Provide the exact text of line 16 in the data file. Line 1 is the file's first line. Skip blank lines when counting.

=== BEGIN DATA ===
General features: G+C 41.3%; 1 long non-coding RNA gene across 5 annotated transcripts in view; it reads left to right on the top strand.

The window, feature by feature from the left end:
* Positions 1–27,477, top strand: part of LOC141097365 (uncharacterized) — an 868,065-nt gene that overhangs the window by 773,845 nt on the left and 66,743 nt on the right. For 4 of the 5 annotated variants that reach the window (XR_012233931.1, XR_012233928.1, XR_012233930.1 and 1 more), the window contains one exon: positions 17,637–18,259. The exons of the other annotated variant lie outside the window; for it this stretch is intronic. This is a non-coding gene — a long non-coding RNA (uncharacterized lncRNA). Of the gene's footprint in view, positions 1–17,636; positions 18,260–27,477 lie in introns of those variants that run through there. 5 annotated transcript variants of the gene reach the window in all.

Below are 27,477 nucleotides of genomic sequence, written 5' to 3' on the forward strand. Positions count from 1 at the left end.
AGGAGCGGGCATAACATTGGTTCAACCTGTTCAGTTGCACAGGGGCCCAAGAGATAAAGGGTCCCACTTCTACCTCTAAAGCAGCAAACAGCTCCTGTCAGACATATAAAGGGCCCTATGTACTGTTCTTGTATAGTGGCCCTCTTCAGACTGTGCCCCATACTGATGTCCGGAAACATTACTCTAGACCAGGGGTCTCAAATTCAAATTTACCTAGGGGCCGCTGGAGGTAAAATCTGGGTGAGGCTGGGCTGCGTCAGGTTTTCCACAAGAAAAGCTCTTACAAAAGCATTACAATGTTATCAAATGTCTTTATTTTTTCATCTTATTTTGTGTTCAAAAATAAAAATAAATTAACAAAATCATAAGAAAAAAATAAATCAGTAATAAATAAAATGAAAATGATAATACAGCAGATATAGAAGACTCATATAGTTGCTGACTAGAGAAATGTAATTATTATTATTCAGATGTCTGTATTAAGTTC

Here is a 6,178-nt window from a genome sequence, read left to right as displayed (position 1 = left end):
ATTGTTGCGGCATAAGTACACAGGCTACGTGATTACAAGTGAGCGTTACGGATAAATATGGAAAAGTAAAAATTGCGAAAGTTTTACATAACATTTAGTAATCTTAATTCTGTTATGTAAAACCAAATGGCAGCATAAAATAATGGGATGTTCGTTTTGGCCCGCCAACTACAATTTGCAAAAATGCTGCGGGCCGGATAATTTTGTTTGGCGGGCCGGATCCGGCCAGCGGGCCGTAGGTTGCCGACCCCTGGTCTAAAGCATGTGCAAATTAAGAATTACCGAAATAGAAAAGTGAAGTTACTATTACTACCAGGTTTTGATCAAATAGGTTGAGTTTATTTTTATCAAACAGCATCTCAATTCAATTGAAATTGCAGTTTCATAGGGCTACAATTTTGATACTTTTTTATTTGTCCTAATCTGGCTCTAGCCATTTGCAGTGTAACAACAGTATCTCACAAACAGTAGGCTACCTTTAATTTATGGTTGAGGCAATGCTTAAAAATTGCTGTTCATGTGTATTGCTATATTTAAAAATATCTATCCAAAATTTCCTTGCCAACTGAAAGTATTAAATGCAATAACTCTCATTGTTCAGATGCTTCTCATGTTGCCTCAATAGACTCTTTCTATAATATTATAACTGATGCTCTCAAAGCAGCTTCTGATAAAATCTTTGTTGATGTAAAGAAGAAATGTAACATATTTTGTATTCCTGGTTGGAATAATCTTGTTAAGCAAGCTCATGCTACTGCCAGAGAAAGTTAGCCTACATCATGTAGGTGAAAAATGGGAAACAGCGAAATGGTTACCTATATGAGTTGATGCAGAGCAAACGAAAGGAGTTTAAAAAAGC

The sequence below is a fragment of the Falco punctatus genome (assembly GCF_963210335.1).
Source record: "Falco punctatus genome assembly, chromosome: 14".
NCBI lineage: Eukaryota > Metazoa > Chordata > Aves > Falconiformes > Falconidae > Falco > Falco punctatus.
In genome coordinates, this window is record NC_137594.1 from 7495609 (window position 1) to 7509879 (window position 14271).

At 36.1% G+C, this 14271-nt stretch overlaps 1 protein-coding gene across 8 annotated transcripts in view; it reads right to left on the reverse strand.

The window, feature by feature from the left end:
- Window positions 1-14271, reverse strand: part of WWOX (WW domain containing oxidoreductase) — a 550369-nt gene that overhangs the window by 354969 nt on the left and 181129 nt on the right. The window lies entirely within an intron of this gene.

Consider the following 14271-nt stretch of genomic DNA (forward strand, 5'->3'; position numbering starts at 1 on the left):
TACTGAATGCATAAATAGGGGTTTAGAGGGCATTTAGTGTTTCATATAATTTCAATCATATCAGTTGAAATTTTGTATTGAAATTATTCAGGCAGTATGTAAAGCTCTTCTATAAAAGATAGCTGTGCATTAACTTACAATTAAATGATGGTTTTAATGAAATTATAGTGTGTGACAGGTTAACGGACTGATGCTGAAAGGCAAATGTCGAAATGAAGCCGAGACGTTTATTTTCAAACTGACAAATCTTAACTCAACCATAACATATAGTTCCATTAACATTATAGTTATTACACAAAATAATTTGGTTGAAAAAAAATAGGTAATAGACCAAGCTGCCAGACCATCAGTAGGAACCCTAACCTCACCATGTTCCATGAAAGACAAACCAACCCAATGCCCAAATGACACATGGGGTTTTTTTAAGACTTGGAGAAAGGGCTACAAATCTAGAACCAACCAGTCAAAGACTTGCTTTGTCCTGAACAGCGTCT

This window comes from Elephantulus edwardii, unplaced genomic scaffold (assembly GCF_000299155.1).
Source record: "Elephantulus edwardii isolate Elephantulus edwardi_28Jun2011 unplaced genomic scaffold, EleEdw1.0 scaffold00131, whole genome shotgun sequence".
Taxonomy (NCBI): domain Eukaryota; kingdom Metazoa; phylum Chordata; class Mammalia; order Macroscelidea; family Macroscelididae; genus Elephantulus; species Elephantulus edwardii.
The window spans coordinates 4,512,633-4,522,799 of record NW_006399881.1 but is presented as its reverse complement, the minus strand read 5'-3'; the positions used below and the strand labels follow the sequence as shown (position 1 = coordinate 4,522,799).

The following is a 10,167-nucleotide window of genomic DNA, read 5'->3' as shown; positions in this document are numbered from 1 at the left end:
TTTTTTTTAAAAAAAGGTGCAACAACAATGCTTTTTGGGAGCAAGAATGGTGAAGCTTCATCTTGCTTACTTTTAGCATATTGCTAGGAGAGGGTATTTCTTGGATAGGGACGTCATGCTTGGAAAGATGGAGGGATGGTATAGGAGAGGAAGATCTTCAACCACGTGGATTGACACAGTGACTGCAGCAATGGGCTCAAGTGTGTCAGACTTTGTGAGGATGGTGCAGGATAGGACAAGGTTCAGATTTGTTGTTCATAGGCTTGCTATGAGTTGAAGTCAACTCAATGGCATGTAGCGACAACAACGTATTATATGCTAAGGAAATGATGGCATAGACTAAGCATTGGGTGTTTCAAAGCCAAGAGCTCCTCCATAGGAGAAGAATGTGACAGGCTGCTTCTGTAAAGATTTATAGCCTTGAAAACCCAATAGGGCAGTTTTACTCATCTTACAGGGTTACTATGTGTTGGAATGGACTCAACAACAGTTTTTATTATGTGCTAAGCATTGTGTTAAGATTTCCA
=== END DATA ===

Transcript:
TACTGAATGCATAAATAGGGGTTTAGAGGGCATTTAGTGTTTCATATAATTTCAATCATATCAGTTGAAATTTTGTATTGAAATTATTCAGGCAGTATGTAAAGCTCTTCTATAAAAGATAGCTGTGCATTAACTTACAATTAAATGATGGTTTTAATGAAATTATAGTGTGTGACAGGTTAACGGACTGATGCTGAAAGGCAAATGTCGAAATGAAGCCGAGACGTTTATTTTCAAACTGACAAATCTTAACTCAACCATAACATATAGTTCCATTAACATTATAGTTATTACACAAAATAATTTGGTTGAAAAAAAATAGGTAATAGACCAAGCTGCCAGACCATCAGTAGGAACCCTAACCTCACCATGTTCCATGAAAGACAAACCAACCCAATGCCCAAATGACACATGGGGTTTTTTTAAGACTTGGAGAAAGGGCTACAAATCTAGAACCAACCAGTCAAAGACTTGCTTTGTCCTGAACAGCGTCT